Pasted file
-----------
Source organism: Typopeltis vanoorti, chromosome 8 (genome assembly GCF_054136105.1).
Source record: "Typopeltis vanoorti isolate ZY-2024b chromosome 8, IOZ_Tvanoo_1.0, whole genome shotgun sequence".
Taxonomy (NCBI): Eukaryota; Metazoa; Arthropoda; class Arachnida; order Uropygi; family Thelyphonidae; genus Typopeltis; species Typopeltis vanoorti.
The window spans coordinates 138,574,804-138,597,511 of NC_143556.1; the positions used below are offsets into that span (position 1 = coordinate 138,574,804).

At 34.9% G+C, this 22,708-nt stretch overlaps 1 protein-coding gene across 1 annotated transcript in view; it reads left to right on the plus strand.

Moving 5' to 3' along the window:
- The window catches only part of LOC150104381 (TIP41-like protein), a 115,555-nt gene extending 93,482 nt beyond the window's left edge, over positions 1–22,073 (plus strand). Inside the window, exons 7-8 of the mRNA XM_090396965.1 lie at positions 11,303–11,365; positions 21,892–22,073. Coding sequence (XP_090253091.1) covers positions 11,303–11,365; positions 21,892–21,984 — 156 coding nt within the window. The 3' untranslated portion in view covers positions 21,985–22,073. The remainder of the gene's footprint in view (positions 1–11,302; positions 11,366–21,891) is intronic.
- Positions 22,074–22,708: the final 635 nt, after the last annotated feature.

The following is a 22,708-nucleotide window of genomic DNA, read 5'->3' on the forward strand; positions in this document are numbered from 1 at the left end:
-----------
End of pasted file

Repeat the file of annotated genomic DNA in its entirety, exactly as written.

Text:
Source organism: Typopeltis vanoorti, chromosome 8 (genome assembly GCF_054136105.1).
Source record: "Typopeltis vanoorti isolate ZY-2024b chromosome 8, IOZ_Tvanoo_1.0, whole genome shotgun sequence".
Taxonomy (NCBI): Eukaryota; Metazoa; Arthropoda; class Arachnida; order Uropygi; family Thelyphonidae; genus Typopeltis; species Typopeltis vanoorti.
The window spans coordinates 138,574,804-138,597,511 of NC_143556.1; the positions used below are offsets into that span (position 1 = coordinate 138,574,804).

At 34.9% G+C, this 22,708-nt stretch overlaps 1 protein-coding gene across 1 annotated transcript in view; it reads left to right on the plus strand.

Moving 5' to 3' along the window:
- The window catches only part of LOC150104381 (TIP41-like protein), a 115,555-nt gene extending 93,482 nt beyond the window's left edge, over positions 1–22,073 (plus strand). Inside the window, exons 7-8 of the mRNA XM_090396965.1 lie at positions 11,303–11,365; positions 21,892–22,073. Coding sequence (XP_090253091.1) covers positions 11,303–11,365; positions 21,892–21,984 — 156 coding nt within the window. The 3' untranslated portion in view covers positions 21,985–22,073. The remainder of the gene's footprint in view (positions 1–11,302; positions 11,366–21,891) is intronic.
- Positions 22,074–22,708: the final 635 nt, after the last annotated feature.

The following is a 22,708-nucleotide window of genomic DNA, read 5'->3' on the forward strand; positions in this document are numbered from 1 at the left end: